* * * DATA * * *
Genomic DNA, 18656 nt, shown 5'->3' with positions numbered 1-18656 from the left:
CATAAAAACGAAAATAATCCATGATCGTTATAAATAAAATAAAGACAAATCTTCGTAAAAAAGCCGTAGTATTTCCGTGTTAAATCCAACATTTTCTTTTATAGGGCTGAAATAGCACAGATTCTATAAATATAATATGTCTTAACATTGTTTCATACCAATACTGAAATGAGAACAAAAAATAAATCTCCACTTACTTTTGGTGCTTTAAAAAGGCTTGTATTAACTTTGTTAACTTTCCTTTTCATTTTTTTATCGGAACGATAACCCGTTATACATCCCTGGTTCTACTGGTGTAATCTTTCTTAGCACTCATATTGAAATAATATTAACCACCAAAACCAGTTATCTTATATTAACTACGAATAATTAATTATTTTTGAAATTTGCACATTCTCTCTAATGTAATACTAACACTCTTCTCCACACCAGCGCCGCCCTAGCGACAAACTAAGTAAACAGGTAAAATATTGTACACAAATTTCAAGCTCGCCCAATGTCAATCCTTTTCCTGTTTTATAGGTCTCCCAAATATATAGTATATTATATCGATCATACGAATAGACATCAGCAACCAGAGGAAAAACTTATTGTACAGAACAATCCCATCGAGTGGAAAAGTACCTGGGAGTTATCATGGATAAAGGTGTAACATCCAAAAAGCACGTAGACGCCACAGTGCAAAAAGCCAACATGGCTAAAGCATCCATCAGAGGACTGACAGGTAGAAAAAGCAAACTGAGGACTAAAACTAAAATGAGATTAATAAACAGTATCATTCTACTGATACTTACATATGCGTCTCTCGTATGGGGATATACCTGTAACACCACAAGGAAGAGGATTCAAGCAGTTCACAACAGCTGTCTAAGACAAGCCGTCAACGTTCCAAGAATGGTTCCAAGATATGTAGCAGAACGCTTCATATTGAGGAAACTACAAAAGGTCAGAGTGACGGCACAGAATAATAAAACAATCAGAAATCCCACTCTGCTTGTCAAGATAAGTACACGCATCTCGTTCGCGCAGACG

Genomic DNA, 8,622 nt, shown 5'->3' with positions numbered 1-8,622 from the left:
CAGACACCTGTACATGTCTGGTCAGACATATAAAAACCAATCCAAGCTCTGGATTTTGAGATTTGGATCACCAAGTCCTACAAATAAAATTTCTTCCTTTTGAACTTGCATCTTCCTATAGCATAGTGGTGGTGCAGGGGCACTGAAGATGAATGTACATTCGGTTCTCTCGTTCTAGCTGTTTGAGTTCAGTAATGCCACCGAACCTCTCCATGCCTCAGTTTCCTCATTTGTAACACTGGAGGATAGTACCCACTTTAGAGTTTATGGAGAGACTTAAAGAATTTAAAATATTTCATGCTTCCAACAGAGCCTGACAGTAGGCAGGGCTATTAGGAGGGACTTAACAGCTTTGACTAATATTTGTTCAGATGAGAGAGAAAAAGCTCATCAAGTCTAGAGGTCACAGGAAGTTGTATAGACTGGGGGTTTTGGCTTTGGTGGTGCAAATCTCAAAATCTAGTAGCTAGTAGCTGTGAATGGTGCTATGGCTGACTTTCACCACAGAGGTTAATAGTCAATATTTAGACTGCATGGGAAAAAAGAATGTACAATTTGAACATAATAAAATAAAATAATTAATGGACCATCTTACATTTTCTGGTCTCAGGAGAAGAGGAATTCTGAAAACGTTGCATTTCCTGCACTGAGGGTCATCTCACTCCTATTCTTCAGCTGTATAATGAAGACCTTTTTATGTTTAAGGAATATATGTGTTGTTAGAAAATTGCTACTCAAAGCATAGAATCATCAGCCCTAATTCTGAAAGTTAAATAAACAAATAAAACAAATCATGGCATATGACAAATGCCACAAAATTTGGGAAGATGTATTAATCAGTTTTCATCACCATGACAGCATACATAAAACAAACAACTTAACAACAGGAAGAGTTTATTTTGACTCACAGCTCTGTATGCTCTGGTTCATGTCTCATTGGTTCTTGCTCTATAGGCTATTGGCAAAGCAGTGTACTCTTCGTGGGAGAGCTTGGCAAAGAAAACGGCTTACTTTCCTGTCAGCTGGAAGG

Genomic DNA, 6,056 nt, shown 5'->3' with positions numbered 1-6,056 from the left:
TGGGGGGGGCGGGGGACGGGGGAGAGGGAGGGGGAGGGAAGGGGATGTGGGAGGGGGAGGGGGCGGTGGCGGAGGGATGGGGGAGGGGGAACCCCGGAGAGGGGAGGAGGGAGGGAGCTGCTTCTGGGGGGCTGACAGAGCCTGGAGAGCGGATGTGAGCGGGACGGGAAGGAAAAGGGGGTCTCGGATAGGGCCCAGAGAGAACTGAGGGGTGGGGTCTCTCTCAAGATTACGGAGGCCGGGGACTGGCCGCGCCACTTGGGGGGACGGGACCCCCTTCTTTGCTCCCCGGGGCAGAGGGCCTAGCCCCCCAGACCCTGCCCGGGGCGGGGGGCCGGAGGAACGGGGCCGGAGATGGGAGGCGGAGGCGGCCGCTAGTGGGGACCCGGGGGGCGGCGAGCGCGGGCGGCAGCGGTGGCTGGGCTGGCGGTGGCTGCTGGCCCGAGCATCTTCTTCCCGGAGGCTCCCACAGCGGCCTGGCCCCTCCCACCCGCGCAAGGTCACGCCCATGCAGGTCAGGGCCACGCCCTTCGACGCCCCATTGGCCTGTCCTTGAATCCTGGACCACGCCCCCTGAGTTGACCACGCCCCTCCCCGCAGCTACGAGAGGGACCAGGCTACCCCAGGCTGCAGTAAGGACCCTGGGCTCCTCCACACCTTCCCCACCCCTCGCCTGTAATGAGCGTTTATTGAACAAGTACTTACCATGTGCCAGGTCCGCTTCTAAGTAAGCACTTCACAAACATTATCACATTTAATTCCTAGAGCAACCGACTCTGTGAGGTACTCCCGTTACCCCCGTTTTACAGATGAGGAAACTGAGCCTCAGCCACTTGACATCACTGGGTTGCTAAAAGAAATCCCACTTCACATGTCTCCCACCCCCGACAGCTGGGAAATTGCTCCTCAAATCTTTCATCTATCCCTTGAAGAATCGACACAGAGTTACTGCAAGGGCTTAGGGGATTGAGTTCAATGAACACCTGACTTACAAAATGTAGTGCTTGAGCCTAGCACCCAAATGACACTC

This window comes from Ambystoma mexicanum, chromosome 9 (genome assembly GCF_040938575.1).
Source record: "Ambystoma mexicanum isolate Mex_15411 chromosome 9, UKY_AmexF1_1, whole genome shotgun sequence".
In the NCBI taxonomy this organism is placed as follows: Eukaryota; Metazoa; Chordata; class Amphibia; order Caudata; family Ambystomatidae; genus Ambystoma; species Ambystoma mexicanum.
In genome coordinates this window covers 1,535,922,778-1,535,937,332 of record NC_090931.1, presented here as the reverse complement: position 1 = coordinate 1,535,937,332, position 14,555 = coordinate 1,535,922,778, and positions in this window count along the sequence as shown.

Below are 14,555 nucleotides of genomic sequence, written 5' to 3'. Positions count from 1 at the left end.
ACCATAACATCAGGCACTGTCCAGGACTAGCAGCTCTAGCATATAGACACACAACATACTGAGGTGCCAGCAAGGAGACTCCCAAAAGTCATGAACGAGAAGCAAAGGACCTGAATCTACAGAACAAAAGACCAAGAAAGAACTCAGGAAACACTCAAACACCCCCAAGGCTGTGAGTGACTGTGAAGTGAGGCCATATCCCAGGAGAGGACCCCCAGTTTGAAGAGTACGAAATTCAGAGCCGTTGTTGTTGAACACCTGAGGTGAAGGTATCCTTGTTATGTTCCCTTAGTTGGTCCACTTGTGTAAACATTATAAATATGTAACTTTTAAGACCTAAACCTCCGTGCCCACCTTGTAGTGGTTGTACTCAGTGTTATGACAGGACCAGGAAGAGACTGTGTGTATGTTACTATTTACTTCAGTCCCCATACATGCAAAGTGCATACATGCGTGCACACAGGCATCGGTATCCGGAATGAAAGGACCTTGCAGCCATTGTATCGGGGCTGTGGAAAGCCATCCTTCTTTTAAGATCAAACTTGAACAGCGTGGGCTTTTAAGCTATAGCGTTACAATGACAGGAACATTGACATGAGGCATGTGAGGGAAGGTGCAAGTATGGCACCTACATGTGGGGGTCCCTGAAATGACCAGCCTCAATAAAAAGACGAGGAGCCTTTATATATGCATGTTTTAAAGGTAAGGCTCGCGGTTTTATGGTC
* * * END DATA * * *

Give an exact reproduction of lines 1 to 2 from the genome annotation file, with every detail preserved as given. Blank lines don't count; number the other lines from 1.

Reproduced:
Genomic DNA, 18656 nt, shown 5'->3' with positions numbered 1-18656 from the left:
CATAAAAACGAAAATAATCCATGATCGTTATAAATAAAATAAAGACAAATCTTCGTAAAAAAGCCGTAGTATTTCCGTGTTAAATCCAACATTTTCTTTTATAGGGCTGAAATAGCACAGATTCTATAAATATAATATGTCTTAACATTGTTTCATACCAATACTGAAATGAGAACAAAAAATAAATCTCCACTTACTTTTGGTGCTTTAAAAAGGCTTGTATTAACTTTGTTAACTTTCCTTTTCATTTTTTTATCGGAACGATAACCCGTTATACATCCCTGGTTCTACTGGTGTAATCTTTCTTAGCACTCATATTGAAATAATATTAACCACCAAAACCAGTTATCTTATATTAACTACGAATAATTAATTATTTTTGAAATTTGCACATTCTCTCTAATGTAATACTAACACTCTTCTCCACACCAGCGCCGCCCTAGCGACAAACTAAGTAAACAGGTAAAATATTGTACACAAATTTCAAGCTCGCCCAATGTCAATCCTTTTCCTGTTTTATAGGTCTCCCAAATATATAGTATATTATATCGATCATACGAATAGACATCAGCAACCAGAGGAAAAACTTATTGTACAGAACAATCCCATCGAGTGGAAAAGTACCTGGGAGTTATCATGGATAAAGGTGTAACATCCAAAAAGCACGTAGACGCCACAGTGCAAAAAGCCAACATGGCTAAAGCATCCATCAGAGGACTGACAGGTAGAAAAAGCAAACTGAGGACTAAAACTAAAATGAGATTAATAAACAGTATCATTCTACTGATACTTACATATGCGTCTCTCGTATGGGGATATACCTGTAACACCACAAGGAAGAGGATTCAAGCAGTTCACAACAGCTGTCTAAGACAAGCCGTCAACGTTCCAAGAATGGTTCCAAGATATGTAGCAGAACGCTTCATATTGAGGAAACTACAAAAGGTCAGAGTGACGGCACAGAATAATAAAACAATCAGAAATCCCACTCTGCTTGTCAAGATAAGTACACGCATCTCGTTCGCGCAGACG